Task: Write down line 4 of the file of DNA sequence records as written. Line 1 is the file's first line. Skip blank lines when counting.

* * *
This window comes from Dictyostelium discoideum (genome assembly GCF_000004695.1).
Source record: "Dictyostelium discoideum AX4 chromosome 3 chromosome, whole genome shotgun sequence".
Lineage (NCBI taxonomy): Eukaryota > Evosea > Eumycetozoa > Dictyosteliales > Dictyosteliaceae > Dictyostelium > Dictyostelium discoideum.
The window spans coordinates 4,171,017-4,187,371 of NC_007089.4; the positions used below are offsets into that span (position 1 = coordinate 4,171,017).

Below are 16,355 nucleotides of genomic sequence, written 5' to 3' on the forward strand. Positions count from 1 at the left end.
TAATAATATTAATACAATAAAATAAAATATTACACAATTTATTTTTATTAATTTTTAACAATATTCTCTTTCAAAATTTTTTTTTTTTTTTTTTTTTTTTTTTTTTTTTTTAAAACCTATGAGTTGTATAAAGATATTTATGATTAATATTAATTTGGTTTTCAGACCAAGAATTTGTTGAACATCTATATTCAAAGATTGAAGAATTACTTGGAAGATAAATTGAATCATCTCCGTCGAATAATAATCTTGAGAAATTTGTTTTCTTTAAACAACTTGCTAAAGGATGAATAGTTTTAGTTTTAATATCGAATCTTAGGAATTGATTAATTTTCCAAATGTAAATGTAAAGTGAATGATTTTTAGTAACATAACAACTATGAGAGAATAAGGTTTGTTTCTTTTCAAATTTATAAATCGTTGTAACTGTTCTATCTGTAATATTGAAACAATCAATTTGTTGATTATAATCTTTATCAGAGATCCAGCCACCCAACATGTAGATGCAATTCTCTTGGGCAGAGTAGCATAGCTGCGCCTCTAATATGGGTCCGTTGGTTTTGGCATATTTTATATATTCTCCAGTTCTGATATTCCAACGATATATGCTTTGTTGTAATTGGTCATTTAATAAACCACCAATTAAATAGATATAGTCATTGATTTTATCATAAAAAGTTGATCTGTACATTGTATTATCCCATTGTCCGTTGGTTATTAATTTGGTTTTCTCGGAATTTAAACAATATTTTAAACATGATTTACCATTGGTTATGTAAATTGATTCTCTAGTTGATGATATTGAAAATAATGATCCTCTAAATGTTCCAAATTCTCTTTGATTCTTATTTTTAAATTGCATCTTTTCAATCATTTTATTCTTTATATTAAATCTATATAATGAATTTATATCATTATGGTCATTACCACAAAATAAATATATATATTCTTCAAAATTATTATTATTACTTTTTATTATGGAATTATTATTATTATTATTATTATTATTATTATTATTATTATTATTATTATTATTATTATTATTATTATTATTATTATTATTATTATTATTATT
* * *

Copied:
The window spans coordinates 4,171,017-4,187,371 of NC_007089.4; the positions used below are offsets into that span (position 1 = coordinate 4,171,017).